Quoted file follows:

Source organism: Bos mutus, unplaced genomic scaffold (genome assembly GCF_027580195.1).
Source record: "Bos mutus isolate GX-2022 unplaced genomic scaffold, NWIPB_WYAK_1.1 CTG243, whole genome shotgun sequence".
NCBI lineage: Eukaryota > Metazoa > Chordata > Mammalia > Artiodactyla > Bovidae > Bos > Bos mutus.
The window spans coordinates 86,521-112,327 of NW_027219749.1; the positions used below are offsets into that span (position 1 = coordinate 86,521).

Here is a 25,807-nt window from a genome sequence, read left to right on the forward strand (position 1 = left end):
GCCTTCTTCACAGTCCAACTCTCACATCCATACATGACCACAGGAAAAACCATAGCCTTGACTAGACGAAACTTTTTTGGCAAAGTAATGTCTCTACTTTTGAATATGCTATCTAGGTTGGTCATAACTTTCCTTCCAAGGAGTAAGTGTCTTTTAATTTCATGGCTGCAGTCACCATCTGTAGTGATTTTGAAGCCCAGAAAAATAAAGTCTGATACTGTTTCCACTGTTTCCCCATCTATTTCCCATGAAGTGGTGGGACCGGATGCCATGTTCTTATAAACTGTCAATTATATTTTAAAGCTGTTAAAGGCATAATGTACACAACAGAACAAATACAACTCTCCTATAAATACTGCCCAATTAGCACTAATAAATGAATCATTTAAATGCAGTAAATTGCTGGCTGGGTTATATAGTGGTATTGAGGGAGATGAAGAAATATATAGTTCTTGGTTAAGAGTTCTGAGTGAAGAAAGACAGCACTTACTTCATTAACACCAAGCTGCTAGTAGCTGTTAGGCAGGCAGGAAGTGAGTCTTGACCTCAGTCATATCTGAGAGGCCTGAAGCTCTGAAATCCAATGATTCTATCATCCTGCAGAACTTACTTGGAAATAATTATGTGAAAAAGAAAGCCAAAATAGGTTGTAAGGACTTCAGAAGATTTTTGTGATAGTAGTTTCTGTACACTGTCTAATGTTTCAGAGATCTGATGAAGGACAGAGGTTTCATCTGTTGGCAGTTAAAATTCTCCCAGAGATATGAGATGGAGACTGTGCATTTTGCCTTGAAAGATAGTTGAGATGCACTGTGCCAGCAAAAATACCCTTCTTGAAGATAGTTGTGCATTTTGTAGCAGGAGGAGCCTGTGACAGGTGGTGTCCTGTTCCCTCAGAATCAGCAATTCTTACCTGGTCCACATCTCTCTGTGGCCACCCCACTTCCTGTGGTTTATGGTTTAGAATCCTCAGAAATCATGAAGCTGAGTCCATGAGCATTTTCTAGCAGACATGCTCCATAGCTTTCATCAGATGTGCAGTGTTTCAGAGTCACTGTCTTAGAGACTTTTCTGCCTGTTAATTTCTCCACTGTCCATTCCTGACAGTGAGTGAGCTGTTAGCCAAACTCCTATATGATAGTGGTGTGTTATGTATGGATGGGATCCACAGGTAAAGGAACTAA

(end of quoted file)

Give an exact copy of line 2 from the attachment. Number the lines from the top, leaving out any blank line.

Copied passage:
Source record: "Bos mutus isolate GX-2022 unplaced genomic scaffold, NWIPB_WYAK_1.1 CTG243, whole genome shotgun sequence".